Topiramate concentration in saliva: An alternative to serum monitoring

Michael V. Miles, Peter H. Tang, Tracy A. Glauser, Melody A. Ryan, Shellee A. Grim, Richard H. Strawsburg, Ton J. DeGrauw, Robert J. Baumann

Research output: Contribution to journalArticlepeer-review

38 Scopus citations


This study examines the relationship between serum and saliva topiramate concentrations, and attempts to determine if saliva may be a useful alternative to serum for therapeutic monitoring. Saliva and blood specimens were collected from 31 epilepsy patients (mean age 10.5 ± 6.0 years; range 2.5 years to 24.8 years), and topiramate concentrations were determined by fluorescence polarization immunoassay. One patient's results were omitted because the saliva concentration was below the limit of quantitation of the assay. A strong correlation exists between serum and saliva topiramate concentrations (adjusted r2 = 0.97, n = 30, P < 0.0001). The mean fraction of saliva to serum concentration is 89.8% ± 12.1% (range 62.9% to 112.7%). The results of this study support the use of saliva as a viable alternative to serum for monitoring topiramate therapy. Topiramate concentration in saliva: an alternative to serum monitoring.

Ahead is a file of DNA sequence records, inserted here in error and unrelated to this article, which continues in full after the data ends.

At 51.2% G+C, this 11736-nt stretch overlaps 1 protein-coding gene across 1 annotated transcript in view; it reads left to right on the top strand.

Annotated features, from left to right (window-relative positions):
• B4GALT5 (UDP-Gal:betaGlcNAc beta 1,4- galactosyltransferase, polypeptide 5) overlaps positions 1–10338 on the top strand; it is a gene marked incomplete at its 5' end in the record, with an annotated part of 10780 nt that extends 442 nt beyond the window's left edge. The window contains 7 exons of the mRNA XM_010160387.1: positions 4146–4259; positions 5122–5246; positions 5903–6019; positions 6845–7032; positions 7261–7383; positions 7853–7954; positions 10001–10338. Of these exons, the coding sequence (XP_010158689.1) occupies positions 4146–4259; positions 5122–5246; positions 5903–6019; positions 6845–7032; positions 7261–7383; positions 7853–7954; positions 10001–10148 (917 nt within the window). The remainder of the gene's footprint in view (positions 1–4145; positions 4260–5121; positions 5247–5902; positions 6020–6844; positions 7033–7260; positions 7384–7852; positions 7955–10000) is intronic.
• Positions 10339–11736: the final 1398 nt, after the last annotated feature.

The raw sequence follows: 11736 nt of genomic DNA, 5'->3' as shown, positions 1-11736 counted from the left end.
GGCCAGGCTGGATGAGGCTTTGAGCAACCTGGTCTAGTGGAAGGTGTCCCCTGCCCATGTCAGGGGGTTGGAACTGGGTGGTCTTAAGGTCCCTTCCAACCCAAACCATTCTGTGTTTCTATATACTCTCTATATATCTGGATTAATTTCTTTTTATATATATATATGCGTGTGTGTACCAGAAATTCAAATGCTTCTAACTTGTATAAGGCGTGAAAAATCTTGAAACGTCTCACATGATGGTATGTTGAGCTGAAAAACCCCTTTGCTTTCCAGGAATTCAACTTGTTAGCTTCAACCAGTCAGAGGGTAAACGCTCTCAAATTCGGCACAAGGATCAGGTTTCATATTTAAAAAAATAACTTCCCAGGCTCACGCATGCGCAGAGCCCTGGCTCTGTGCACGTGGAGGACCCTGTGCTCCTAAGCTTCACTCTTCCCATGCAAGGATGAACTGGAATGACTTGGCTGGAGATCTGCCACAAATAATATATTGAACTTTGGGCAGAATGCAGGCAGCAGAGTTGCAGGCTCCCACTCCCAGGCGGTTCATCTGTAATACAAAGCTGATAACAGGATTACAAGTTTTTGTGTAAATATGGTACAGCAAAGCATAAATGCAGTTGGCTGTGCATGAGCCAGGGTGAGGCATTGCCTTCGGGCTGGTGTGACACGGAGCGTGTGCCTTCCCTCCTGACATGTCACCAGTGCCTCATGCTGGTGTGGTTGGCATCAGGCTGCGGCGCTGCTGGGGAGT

Original languageEnglish
Pages (from-to)143-147
Number of pages5
JournalPediatric Neurology
Issue number2
StatePublished - Aug 2003

Bibliographical note

Funding Information:
This study was supported in part by a grant from the Clinical Effectiveness Trustee Grant Program, Children’s Hospital Research Foundation, Cincinnati, Ohio.


  • Anticonvulsant monitoring
  • Antiepileptic Drug
  • Concentration
  • Saliva
  • Topiramate

ASJC Scopus subject areas

  • Pediatrics, Perinatology, and Child Health
  • Neurology
  • Developmental Neuroscience
  • Clinical Neurology


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